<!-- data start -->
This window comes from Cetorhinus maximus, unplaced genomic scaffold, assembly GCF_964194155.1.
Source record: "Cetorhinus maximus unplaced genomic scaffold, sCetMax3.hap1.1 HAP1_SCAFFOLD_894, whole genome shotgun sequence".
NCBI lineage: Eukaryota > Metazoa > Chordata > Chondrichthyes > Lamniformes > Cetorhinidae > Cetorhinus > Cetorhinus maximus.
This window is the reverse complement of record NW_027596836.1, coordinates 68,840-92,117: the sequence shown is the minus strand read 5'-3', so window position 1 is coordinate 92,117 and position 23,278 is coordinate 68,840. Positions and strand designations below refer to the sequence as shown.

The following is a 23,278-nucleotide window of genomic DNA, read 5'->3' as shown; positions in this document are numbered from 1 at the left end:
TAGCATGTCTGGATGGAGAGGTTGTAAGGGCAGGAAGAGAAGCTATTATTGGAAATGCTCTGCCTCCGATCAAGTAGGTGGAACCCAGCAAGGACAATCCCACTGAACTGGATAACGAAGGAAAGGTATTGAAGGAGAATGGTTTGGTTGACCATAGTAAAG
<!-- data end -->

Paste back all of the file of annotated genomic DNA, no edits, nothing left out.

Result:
This window comes from Cetorhinus maximus, unplaced genomic scaffold, assembly GCF_964194155.1.
Source record: "Cetorhinus maximus unplaced genomic scaffold, sCetMax3.hap1.1 HAP1_SCAFFOLD_894, whole genome shotgun sequence".
NCBI lineage: Eukaryota > Metazoa > Chordata > Chondrichthyes > Lamniformes > Cetorhinidae > Cetorhinus > Cetorhinus maximus.
This window is the reverse complement of record NW_027596836.1, coordinates 68,840-92,117: the sequence shown is the minus strand read 5'-3', so window position 1 is coordinate 92,117 and position 23,278 is coordinate 68,840. Positions and strand designations below refer to the sequence as shown.

The following is a 23,278-nucleotide window of genomic DNA, read 5'->3' as shown; positions in this document are numbered from 1 at the left end:
TAGCATGTCTGGATGGAGAGGTTGTAAGGGCAGGAAGAGAAGCTATTATTGGAAATGCTCTGCCTCCGATCAAGTAGGTGGAACCCAGCAAGGACAATCCCACTGAACTGGATAACGAAGGAAAGGTATTGAAGGAGAATGGTTTGGTTGACCATAGTAAAG